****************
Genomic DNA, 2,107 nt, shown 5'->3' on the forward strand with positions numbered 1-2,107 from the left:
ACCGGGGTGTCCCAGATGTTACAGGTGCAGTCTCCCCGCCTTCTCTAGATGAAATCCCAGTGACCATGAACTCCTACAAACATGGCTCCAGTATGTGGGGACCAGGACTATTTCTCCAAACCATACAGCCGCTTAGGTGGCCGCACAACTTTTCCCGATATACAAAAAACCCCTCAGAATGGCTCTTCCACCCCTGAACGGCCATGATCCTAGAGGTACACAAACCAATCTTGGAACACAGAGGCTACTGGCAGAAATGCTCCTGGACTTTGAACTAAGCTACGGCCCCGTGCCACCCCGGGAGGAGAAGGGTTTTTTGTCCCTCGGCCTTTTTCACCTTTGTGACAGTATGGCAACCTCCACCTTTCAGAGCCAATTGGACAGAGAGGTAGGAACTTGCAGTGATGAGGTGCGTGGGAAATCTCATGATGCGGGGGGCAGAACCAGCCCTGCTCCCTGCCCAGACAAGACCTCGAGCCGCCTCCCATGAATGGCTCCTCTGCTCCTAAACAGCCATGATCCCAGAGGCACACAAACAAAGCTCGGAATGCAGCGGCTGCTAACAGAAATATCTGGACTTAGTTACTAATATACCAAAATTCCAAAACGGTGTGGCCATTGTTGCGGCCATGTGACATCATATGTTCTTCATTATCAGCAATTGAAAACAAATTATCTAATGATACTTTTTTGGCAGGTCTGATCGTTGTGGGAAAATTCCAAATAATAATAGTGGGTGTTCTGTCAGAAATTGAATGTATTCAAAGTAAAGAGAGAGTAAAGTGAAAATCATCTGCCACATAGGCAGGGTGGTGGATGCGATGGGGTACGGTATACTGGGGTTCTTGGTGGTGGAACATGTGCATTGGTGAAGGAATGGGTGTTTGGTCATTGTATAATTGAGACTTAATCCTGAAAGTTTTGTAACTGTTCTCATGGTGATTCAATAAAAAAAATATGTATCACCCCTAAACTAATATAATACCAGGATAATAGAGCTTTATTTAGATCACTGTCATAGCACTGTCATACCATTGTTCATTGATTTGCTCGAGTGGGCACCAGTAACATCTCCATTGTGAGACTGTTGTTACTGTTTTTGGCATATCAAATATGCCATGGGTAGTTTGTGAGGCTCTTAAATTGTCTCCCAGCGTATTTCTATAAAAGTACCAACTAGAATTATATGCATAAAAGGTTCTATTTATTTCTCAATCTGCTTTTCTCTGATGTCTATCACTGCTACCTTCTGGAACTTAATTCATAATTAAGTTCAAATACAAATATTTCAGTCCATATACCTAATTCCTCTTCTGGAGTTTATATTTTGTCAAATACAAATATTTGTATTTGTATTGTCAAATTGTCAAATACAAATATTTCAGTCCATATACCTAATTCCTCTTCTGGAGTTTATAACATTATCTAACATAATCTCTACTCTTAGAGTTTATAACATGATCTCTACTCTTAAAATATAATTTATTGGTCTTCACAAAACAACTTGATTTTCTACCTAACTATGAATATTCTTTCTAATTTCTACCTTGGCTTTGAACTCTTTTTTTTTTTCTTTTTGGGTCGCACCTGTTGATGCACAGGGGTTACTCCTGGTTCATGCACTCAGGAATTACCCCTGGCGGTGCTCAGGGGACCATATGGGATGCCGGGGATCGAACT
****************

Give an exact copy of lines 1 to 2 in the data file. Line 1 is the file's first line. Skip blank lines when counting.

Genomic DNA, 2,107 nt, shown 5'->3' on the forward strand with positions numbered 1-2,107 from the left:
ACCGGGGTGTCCCAGATGTTACAGGTGCAGTCTCCCCGCCTTCTCTAGATGAAATCCCAGTGACCATGAACTCCTACAAACATGGCTCCAGTATGTGGGGACCAGGACTATTTCTCCAAACCATACAGCCGCTTAGGTGGCCGCACAACTTTTCCCGATATACAAAAAACCCCTCAGAATGGCTCTTCCACCCCTGAACGGCCATGATCCTAGAGGTACACAAACCAATCTTGGAACACAGAGGCTACTGGCAGAAATGCTCCTGGACTTTGAACTAAGCTACGGCCCCGTGCCACCCCGGGAGGAGAAGGGTTTTTTGTCCCTCGGCCTTTTTCACCTTTGTGACAGTATGGCAACCTCCACCTTTCAGAGCCAATTGGACAGAGAGGTAGGAACTTGCAGTGATGAGGTGCGTGGGAAATCTCATGATGCGGGGGGCAGAACCAGCCCTGCTCCCTGCCCAGACAAGACCTCGAGCCGCCTCCCATGAATGGCTCCTCTGCTCCTAAACAGCCATGATCCCAGAGGCACACAAACAAAGCTCGGAATGCAGCGGCTGCTAACAGAAATATCTGGACTTAGTTACTAATATACCAAAATTCCAAAACGGTGTGGCCATTGTTGCGGCCATGTGACATCATATGTTCTTCATTATCAGCAATTGAAAACAAATTATCTAATGATACTTTTTTGGCAGGTCTGATCGTTGTGGGAAAATTCCAAATAATAATAGTGGGTGTTCTGTCAGAAATTGAATGTATTCAAAGTAAAGAGAGAGTAAAGTGAAAATCATCTGCCACATAGGCAGGGTGGTGGATGCGATGGGGTACGGTATACTGGGGTTCTTGGTGGTGGAACATGTGCATTGGTGAAGGAATGGGTGTTTGGTCATTGTATAATTGAGACTTAATCCTGAAAGTTTTGTAACTGTTCTCATGGTGATTCAATAAAAAAAATATGTATCACCCCTAAACTAATATAATACCAGGATAATAGAGCTTTATTTAGATCACTGTCATAGCACTGTCATACCATTGTTCATTGATTTGCTCGAGTGGGCACCAGTAACATCTCCATTGTGAGACTGTTGTTACTGTTTTTGGCATATCAAATATGCCATGGGTAGTTTGTGAGGCTCTTAAATTGTCTCCCAGCGTATTTCTATAAAAGTACCAACTAGAATTATATGCATAAAAGGTTCTATTTATTTCTCAATCTGCTTTTCTCTGATGTCTATCACTGCTACCTTCTGGAACTTAATTCATAATTAAGTTCAAATACAAATATTTCAGTCCATATACCTAATTCCTCTTCTGGAGTTTATATTTTGTCAAATACAAATATTTGTATTTGTATTGTCAAATTGTCAAATACAAATATTTCAGTCCATATACCTAATTCCTCTTCTGGAGTTTATAACATTATCTAACATAATCTCTACTCTTAGAGTTTATAACATGATCTCTACTCTTAAAATATAATTTATTGGTCTTCACAAAACAACTTGATTTTCTACCTAACTATGAATATTCTTTCTAATTTCTACCTTGGCTTTGAACTCTTTTTTTTTTTCTTTTTGGGTCGCACCTGTTGATGCACAGGGGTTACTCCTGGTTCATGCACTCAGGAATTACCCCTGGCGGTGCTCAGGGGACCATATGGGATGCCGGGGATCGAACT